Eliminates the special sentencing provisions under current law for dangerous special offenders, youth offenders, young adult offenders, and drug addicts, but provides for these categories of offenders under the proposed sentencing guidelines.

Excludes capital punishment as an authorized penalty, but leaves unaffected the current death penalty and procedures for aircraft hijacking.

Eliminates the parole system. Permits a defendant to petition for a sentence reduction upon a showing of extraordinary and compelling reasons. Limits this motion for defendants who are sentenced to six or more years of imprisonment.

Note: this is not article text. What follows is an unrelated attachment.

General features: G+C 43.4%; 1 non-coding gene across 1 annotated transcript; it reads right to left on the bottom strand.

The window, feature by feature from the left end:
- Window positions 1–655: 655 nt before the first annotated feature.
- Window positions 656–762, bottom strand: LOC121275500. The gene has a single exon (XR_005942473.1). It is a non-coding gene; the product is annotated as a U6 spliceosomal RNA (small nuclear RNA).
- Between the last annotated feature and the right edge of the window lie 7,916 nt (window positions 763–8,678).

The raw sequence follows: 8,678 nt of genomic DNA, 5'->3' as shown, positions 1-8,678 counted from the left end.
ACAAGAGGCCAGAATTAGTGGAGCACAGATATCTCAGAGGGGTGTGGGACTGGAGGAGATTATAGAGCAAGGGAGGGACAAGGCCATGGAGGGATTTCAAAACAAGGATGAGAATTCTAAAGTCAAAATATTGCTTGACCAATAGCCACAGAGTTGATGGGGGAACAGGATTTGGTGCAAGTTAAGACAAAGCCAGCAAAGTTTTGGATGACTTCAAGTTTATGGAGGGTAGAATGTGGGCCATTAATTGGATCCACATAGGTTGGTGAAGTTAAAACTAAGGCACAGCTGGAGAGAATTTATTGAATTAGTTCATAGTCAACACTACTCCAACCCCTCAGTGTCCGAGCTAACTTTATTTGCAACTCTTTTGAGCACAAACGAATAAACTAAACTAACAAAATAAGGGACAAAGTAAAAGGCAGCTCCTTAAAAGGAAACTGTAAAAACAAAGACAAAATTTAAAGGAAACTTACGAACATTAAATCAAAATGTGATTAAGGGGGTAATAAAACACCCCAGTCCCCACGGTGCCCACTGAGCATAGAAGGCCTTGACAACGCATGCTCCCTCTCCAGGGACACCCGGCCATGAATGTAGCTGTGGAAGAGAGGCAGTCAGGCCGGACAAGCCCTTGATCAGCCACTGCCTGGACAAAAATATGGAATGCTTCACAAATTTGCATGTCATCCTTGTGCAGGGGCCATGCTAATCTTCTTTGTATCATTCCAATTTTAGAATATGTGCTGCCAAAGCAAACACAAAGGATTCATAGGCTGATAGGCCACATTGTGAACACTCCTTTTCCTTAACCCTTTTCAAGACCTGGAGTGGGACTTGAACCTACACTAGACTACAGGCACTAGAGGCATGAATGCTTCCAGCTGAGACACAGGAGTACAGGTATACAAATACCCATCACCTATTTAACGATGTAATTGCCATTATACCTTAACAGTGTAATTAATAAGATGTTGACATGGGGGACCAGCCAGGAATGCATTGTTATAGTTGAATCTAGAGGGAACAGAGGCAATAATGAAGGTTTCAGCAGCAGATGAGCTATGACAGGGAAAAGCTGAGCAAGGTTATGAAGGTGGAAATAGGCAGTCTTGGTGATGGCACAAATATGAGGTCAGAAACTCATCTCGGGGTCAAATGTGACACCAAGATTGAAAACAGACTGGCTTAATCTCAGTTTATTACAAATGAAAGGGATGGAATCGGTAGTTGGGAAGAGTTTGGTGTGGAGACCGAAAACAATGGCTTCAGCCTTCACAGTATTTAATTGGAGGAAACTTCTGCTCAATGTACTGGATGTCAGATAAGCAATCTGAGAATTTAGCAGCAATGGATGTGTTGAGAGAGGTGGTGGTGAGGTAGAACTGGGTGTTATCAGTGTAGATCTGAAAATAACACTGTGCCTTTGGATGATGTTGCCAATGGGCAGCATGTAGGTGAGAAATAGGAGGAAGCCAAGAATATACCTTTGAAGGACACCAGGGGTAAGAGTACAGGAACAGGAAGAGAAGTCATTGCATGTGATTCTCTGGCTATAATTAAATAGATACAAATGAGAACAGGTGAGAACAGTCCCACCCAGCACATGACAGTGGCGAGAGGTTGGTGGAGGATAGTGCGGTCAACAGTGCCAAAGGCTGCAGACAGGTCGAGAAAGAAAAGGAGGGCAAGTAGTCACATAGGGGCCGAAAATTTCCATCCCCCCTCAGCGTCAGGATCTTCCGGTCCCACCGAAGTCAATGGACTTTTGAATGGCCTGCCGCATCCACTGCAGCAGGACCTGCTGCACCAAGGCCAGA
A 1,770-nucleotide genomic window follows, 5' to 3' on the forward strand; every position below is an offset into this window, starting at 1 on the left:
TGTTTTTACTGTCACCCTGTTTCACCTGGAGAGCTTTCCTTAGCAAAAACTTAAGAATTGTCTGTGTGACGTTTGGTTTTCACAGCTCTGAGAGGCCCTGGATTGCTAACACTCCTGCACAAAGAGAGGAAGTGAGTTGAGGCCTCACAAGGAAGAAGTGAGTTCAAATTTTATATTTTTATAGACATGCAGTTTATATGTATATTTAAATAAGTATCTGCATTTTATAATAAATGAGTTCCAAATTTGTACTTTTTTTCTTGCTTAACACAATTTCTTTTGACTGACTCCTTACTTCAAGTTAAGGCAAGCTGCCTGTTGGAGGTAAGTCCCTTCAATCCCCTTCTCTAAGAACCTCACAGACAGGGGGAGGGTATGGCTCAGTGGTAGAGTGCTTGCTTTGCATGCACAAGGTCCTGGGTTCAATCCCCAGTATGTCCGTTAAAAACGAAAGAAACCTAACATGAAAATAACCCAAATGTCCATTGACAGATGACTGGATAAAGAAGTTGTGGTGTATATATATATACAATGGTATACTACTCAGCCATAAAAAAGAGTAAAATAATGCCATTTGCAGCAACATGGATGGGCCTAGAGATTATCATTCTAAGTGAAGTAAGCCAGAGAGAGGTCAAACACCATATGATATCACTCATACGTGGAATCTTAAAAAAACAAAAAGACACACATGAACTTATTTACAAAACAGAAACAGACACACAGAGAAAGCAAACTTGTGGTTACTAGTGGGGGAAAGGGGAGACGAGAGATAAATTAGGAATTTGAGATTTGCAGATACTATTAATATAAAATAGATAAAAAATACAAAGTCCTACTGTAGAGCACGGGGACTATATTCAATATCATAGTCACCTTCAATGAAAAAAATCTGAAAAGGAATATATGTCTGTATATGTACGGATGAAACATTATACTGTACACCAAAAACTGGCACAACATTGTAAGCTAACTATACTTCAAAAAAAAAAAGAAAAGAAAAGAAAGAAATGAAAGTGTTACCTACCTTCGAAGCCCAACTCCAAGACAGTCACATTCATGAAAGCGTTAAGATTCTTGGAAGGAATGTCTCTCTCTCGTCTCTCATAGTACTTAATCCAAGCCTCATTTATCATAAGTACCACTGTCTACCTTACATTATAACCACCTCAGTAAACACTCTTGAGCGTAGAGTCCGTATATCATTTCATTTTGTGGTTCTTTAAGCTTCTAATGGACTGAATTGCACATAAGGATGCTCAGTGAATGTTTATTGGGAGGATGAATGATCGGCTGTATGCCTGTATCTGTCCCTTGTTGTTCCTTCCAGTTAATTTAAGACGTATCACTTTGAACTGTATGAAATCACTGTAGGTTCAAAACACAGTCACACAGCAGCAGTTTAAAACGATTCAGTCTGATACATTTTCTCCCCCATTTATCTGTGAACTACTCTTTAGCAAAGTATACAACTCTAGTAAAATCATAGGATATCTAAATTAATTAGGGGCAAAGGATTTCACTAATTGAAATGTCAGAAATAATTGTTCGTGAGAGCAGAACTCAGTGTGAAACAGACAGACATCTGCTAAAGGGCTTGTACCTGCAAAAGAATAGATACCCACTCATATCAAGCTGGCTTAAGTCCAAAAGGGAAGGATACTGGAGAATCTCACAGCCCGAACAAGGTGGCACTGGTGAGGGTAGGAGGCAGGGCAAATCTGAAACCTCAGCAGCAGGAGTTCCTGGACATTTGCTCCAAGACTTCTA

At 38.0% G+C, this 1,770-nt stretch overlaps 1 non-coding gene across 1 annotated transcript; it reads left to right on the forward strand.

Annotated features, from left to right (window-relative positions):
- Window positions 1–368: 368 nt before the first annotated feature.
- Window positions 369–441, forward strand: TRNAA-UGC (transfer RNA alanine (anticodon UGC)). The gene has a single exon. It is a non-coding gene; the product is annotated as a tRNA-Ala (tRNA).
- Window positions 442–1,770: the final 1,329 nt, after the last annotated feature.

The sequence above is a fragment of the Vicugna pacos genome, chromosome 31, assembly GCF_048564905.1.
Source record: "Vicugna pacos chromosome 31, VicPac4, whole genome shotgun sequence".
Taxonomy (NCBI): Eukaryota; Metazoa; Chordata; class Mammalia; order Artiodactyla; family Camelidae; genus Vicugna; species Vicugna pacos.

Allows the defendant or the government to file a notice of appeal in the district court for review of a final sentence.

Provides for congressional review of the operation of the sentencing system after receipt of a study by the General Accounting Office.

Title III: Limitation of the Exclusionary Rule - Exclusionary Rule Limitation Act of 1982. Amends the Federal criminal code to provide that evidence obtained by a search or seizure shall not be excluded in a Federal proceeding if the seizure was undertaken in a reasonable good faith belied in its conformity with the Fourth Amendment to the Constitution.

Provides that evidence obtained in accordance with a warrant is prima facie evidence of good faith, absent intentional and material misrepresentation.